According to this report, on March 7, 1999 two FBI agents—who had been ordered to take a crash course in “hostile interviews”—came to interview Wen Ho Lee at Los Alamos. Despite the fact that Lee had denied in 19 previous sessions with the FBI that he ever gave US nuclear secrets to the Chinese, the agents “warned him that, unless he cooperated, he might never see his children again and could be ‘electrocuted.'” They demanded that he sign a full confession of espionage—a crime that carries the death penalty—without a lawyer present.

The government's brutal treatment of Dr. Lee continued over the next 18 months. He was indicted and jailed on December 10 and held for nine months in solitary confinement, denied bail because he would pose a “clear and present danger to the national security of the United States,” according to government prosecutors. He was confined to his cell for 23 hours a day. When he was released once or twice a week for exercise, he was shackled at the wrists, waist and ankles.

The FBI had initially investigated Lee as a potential Chinese spy who might have given Beijing design details of the W-88 warhead, but they never had any evidence to back up such a charge. The W-88 is a miniaturized warhead that can only be utilized on missiles equipped with so-called MIRV technology, where a single missile releases multiple, independently targeted warheads. China has no immediate use for the W-88 as it presently has no such missiles.

The first sign that the Justice Department's case was faltering was the decision not to indict Lee for espionage. The case began to unravel in earnest when several top scientists disputed the government's claim that Lee had compromised the “crown jewels” of the nuclear program.

Top officials at Los Alamos sprang to Lee's defense, saying the downloading of data was common practice among the scientists at the lab. They said that the vast majority of the information Lee had downloaded was already in the public domain and that it would be of little use to a foreign country. In fact, much of the data was available to numerous government agencies as well as to some military contractors.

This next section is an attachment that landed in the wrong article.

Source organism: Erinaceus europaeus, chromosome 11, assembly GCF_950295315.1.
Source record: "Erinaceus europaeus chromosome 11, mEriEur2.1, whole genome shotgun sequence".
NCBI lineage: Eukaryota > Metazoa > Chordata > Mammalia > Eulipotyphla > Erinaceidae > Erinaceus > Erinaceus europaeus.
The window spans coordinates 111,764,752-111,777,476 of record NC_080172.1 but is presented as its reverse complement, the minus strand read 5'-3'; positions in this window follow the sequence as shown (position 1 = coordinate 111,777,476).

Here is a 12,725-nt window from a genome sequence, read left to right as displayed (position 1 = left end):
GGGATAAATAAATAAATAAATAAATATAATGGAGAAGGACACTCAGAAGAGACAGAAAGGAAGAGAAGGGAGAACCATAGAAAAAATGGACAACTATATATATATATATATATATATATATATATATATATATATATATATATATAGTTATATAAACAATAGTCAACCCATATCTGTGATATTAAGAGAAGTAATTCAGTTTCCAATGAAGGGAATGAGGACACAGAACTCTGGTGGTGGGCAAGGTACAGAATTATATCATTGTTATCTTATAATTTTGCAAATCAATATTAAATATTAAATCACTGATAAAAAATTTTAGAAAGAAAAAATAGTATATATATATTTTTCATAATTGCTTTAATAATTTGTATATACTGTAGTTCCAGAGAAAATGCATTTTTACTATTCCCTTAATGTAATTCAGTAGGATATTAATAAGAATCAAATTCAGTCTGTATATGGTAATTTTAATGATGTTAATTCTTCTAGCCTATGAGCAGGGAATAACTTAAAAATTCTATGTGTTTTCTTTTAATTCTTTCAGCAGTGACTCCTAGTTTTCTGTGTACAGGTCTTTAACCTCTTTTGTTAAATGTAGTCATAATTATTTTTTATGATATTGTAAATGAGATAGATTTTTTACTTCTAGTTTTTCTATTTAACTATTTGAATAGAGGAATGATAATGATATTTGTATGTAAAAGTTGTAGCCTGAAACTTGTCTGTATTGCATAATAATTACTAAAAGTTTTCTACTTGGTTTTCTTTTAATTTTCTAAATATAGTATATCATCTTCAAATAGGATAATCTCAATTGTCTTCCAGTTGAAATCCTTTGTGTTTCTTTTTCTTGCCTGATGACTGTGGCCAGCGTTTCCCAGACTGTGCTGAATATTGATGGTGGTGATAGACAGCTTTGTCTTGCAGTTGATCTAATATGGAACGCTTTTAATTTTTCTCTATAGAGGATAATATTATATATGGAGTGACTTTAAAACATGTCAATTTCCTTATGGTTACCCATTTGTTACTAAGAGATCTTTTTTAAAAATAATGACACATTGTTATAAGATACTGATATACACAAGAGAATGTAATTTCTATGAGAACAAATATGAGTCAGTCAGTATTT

Several months ago, in an attempt to salvage their case against Lee, the government altered its original charges against him, saying that he had downloaded the files to boost his prospects for obtaining employment at scientific institutes in Australia, Switzerland, France or another country. Government prosecutors have now admitted they had no letters written by Lee to any such institutions to back up their claims.

In what would prove to be a final blow to the prosecution's case, the FBI's lead agent in the case, Robert Messemer, acknowledged at a bail hearing in mid-August that he had falsely testified last December that Lee lied to another scientist about the purpose of his computer downloads.

Last week, Judge Parker ordered the government to turn over thousands of pages of classified documents to the court, including material that might have detailed the government's practice of targeting individuals in cases of national security on the basis of their national origin. With the plea bargain in place, the government will avoid these disclosures.

Given the lack of evidence against Wen Ho Lee, the actions of the government at all levels—from the Energy Department, to the Justice Department to the Clinton White House—to target and persecute him are all the more despicable. True to form, as in other instances when Clinton and the Democrats have come under attack by the extreme right, they moved to conciliate these forces. Wen Ho Lee became a sacrificial lamb in the efforts of the Clinton administration to appease its right-wing critics.